Bryce Pardo

Photo of Bryce Pardo
Associate Policy Researcher
Washington Office

Education

Ph.D., University of Maryland; M.A. in Latin American Studies, George Washington University; B.A. in political science, George Washington University

Media Resources

This researcher is available for interviews.

To arrange an interview, contact the RAND Office of Media Relations at (310) 451-6913, or email media@rand.org.

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Overview

Bryce Pardo is an associate policy researcher at the RAND Corporation. His work focuses on drug policy with a particular interest in the areas of cannabis regulation, opioid control, and new psychoactive substance markets. He has over ten years of experience working with national, state, and local governments in crime and drug policy. Prior to joining RAND, he served five years as a legislative and policy analyst at the Inter-American Drug Abuse Control Commission (CICAD) within the Organization of American States (OAS) where he worked directly with policymakers and practitioners. He has independently consulted with multi-lateral institutions, including the Pan-American Health Organization (PAHO) and the United Nations Office on Drugs and Crime (UNODC). Pardo also served as lead analyst with BOTEC Analysis Corporation to support the Government of Jamaica in drafting medical cannabis regulations. Pardo has years of experience in data science (programming in R and STATA), quantitative analysis, econometric modeling, writing descriptive analyses, and literature reviews. He has experience conducting qualitative research, including stakeholder interviews and survey design and analysis. His research and academic works have been published in the International Journal of Drug Policy, Addiction, Lancet Psychology, Criminology and Public Policy, and reports for the London School of Economics, UNODC, PAHO, and the National Academy of Sciences. Pardo holds a Ph.D. in public policy from the University of Maryland, College Park and an M.A. in Latin American studies and a B.A. in political science from the George Washington University.

Selected Publications

Bryce Pardo, Evolution of the U.S. Overdose Crisis: Understanding China's Role in the Production and Supply of Synthetic Opioids, RAND (CT-497), 2018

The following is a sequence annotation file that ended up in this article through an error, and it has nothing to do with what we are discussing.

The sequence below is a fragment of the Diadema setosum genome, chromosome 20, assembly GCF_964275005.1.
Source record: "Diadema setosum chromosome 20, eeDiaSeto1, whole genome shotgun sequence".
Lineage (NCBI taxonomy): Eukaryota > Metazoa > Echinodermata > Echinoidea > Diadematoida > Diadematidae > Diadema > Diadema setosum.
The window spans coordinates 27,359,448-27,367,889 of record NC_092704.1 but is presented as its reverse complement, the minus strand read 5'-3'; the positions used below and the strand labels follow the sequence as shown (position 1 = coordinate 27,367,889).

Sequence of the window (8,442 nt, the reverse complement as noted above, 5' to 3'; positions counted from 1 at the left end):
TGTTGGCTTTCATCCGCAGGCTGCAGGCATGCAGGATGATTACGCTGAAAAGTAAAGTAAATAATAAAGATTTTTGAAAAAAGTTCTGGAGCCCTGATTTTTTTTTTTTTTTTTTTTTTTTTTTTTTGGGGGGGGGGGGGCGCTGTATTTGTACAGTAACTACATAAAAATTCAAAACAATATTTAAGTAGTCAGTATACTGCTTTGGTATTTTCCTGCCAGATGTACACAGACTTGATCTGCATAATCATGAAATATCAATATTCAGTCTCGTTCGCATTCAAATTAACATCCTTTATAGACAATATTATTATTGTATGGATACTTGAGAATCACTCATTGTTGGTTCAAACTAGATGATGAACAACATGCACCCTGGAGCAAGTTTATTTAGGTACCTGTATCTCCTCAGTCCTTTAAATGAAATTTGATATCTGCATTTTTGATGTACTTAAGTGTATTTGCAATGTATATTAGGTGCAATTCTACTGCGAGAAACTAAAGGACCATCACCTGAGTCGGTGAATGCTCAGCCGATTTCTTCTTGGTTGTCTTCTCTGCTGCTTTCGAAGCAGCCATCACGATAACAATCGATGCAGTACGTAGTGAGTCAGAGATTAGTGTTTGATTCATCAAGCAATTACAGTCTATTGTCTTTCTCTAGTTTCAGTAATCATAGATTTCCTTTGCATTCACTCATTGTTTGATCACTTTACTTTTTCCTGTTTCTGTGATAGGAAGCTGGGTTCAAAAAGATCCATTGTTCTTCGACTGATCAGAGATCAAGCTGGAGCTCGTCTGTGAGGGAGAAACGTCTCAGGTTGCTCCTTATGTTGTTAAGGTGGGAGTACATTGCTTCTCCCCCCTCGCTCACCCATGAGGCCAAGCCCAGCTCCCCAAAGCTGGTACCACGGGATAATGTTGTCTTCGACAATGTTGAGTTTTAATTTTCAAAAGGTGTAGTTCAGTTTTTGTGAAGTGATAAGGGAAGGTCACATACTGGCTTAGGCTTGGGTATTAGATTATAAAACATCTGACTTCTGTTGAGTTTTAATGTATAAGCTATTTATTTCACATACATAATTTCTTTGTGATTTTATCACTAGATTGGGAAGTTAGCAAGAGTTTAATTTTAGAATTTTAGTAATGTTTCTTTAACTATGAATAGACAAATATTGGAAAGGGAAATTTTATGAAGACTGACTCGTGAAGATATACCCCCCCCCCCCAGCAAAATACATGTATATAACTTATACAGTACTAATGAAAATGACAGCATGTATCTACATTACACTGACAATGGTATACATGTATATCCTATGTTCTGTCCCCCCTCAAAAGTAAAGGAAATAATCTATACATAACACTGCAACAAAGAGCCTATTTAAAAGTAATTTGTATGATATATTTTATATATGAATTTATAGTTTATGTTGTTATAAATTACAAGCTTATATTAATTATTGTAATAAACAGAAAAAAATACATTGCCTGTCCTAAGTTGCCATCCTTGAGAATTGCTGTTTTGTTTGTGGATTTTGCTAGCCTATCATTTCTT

Bryce Pardo and Peter Reuter, "Narcotics and Drug Abuse: Foreshadowing of 50 Years of Change," Criminology and Public Policy, 17(2), 2018

Bryce Pardo and Peter Reuter, "Facing fentanyl: should the USA consider trialling prescription heroin?" Lancet Psychiatry, 2018

Bryce Pardo, "Do More Robust Prescription Drug Monitoring Programs Reduce Prescription Opioid Overdose?" Addiction, 2017

Steven Davenport and Bryce Pardo, "The Dangerous Drugs Act Amendment in Jamaica: Reviewing Goals, Implementation, and Challenges," International Journal of Drug Policy, 2016

Peter Reuter and Bryce Pardo, "New psychoactive substances: Are there any good options for regulating New Psychoactive Substances?" International Journal of Drug Policy, 2016

Peter Reuter and Bryce Pardo, "Can New Psychoactive Substances Be Regulated Effectively? An Assessment of the British Psychoactive Substances Bill.," Addiction, 2016

Bryce Pardo, "Cannabis Policy Reforms in the Americas: A Comparative Analysis of Colorado, Washington, and Uruguay.," International Journal of Drug Policy, 2014

Languages

Spanish; Portuguese

Commentary

  • Tackle Fentanyl like a Poisoning Outbreak, Not a Drug Epidemic

    America's fentanyl problem is far deadlier than past crises with other illegal drugs. New ideas, be they public policies, technologies or law enforcement strategies, are desperately needed. Continuing to treat fentanyl just like previous drug epidemics will likely be insufficient and may condemn thousands more to early deaths.

    Sep 3, 2019 Los Angeles Times

  • Bags of fentanyl at the U.S. Customs and Border Protection area at the International Mail Facility at O'Hare International Airport in Chicago, Illinois, November 29, 2017, photo by Joshua Lott/Reuters

    China's Ban on Fentanyl Drugs Won't Likely Stem America's Opioid Crisis

    Given China's recent decision to ban the unauthorized manufacture of fentanyl, authorities there appear to recognize a growing problem. But China cannot solve the U.S. opioid problem. The United States could do more to reduce demand for opioids as well as drug users' exposure to these powerful drugs.

    May 22, 2019 Los Angeles Times

  • A supervised injection site for people who use drugs, in Lausanne, Switzerland, September 28, 2018, photo by Denis Balibouse/Reuters

    Addressing Federal Conflicts Over Supervised Drug Consumption Sites

    With drug overdose deaths mounting, some American cities are trying to create designated spaces where people who use heroin and other drugs can have their consumption supervised by medical professionals. The Department of Justice argues these sites would violate federal law, but federal decisionmakers have several options.

    Mar 14, 2019 The Hill

Publications